The characteristics, diagnosis, epidemiology of hantaviruses.
Hantaviruses, from the Bunyaviridae family, are a group of viruses that are normally carried by rodents, such as rats, mice and voles. They are present throughout the world and they cause a range of diseases in humans ranging from mild, flu-like illness to severe respiratory illness or haemorrhagic disease with kidney involvement.
Old World hantaviruses (those present in Europe, Asia and Africa) tend to cause haemorrhagic and kidney disease, whilst new world hantaviruses tend to cause severe respiratory disease.
Hantaviruses causes 2 serious infections in humans:
- haemorrhagic fever with renal syndrome (HFRS)
- hantavirus pulmonary syndrome (HPS)
Each hantavirus is specific to a different rodent host. Once infected the rodent will secrete infectious virus for prolonged periods, probably for life. Transmission of the virus to human occurs through the inhalation of infected animal excreta and fluids, such as urine, faeces and saliva
To help reduce the risk of infection, simple hygiene precautions such as washing your hands after handling rats or their bedding and cage should be applied.
Haemorrhagic fever with renal syndrome (HFRS)
HFRS is a group of clinically similar illnesses occurring worldwide, and including Korean haemorrhagic fever, epidemic haemorrhagic fever, and nephropathia epidemica. The viruses that cause HFRS include Hantaan, Dobrava, Seoul, and Puumala.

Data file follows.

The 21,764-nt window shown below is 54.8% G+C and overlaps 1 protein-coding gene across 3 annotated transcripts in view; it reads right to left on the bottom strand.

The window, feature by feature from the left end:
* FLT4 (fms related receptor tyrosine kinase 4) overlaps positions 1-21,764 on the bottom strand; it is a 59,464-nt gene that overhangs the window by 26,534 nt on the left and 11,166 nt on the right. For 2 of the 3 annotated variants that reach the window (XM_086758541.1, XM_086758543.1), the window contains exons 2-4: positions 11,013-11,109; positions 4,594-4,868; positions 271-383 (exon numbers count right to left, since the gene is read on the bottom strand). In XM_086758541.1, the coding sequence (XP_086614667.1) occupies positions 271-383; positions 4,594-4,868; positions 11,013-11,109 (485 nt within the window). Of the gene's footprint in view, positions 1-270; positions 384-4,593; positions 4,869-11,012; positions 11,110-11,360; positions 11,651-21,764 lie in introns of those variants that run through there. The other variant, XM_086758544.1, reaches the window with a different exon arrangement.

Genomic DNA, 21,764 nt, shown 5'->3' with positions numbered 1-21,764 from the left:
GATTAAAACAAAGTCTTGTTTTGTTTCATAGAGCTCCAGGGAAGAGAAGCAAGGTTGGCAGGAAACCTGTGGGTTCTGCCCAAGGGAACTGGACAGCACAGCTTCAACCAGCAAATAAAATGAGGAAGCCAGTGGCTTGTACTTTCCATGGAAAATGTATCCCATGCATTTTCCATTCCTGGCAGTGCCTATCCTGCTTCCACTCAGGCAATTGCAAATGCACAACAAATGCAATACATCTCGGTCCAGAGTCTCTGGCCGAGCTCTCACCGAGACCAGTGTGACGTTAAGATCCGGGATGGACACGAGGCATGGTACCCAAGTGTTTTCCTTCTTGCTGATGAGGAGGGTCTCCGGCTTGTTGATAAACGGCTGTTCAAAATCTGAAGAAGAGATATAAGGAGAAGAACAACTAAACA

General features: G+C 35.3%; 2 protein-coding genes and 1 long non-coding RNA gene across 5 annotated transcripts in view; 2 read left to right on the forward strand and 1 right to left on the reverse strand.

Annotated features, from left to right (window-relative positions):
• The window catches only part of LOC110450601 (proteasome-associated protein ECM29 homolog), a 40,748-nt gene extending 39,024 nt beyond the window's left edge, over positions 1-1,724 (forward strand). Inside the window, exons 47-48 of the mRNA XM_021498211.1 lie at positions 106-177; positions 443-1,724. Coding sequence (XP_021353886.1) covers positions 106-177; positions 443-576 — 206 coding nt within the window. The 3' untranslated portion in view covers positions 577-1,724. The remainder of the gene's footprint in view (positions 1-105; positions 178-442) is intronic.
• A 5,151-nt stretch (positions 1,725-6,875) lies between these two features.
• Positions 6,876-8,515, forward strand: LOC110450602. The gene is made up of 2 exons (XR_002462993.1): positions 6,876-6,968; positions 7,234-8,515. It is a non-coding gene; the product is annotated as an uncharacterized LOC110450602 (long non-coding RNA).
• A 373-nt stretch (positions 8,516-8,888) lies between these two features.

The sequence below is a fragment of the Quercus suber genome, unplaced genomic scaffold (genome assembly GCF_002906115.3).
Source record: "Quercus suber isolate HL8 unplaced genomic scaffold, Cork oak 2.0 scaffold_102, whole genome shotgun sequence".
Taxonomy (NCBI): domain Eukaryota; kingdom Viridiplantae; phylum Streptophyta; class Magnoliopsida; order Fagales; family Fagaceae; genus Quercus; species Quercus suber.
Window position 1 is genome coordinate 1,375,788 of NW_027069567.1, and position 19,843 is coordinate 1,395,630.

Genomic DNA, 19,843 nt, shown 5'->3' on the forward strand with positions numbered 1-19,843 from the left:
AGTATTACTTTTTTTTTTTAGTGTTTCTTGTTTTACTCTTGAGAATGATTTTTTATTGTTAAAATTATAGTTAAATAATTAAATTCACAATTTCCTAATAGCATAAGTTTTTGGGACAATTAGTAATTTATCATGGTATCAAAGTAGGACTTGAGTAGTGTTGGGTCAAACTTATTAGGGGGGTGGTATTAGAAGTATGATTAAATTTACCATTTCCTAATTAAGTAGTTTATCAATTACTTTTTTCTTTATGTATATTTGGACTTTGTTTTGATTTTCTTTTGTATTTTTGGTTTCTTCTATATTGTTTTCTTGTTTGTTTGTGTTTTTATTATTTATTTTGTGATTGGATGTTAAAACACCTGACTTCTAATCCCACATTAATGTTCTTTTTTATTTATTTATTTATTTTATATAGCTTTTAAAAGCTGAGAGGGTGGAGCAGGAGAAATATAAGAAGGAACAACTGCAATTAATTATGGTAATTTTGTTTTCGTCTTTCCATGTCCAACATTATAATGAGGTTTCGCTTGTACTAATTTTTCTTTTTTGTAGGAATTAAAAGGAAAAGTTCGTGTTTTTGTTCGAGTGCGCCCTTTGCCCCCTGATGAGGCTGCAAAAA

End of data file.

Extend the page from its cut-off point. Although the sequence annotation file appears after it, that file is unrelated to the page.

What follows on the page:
The incubation period is generally 2 to 4 weeks but can range from 2 days to 8 weeks.
Infection with these viruses can cause a disease characterised by fever, headache, gastrointestinal symptoms and renal dysfunction. The more severe forms of disease have haemorrhagic (bleeding) manifestations. Dobrova and Hantaan viruses cause a more severe HFRS with fever, haemorrhage, and renal failure, and a mortality rate of up to 15%. Seoul virus causes a moderately severe disease resembling that due to Hantaan virus.
Nephropathia epidemica is the mildest form of HFRS, and is caused by Puumala virus, the most common hantavirus, present in most countries in north-western Europe. Nephropathia epidemica has an abrupt onset with fever and myalgias, thrombocytopaenia (low blood platelet count) and sometimes myopia. An acute renal failure occasionally requiring dialysis can occur.The mortality rate is < 0.1%.
Epidemiology of HFRS
Haantan virus is widely distributed in eastern Asia, particularly in China, Russia, and Korea. Puumala virus is found in Scandinavia, western Europe, and Russia. Dobrava virus is found primarily in the Balkans, and Seoul virus is found worldwide. Saaremaa virus also circulates in northwest Europe.
About 150,000 cases of HFRS are thought to occur annually worldwide. Very few cases of hantavirus infection have been confirmed in the United Kingdom, although there are seroprevalence data to suggest that exposure does occur.
The first case of Seoul hantavirus infection in the UK was confirmed in 2012, with virus being isolated from wild rats at the location of exposure.
Hantavirus pulmonary syndrome (HPS)
Sin Nombre virus, the common cause of HPS in the USA, was discovered in 1993 following a cluster of acute and fatal illness in previously healthy adults. The cluster occurred in an area of the southwestern USA known as ‘Four Corners’. It was later established that the virus had caused human disease at least as early as 1959, and that the disease syndrome was well-recognised among the Navajo indians in whom it was observed. By the end of 2012, a total of 617 cases of HPS had been reported in the United States. Thirty-five percent of all reported cases were fatal.
HPS is more common in South America than in North America. Cases have been identified in Argentina, Bolivia, Brazil, Chile, Ecuador, Paraguay, Panama and Uruguay and Venezuela.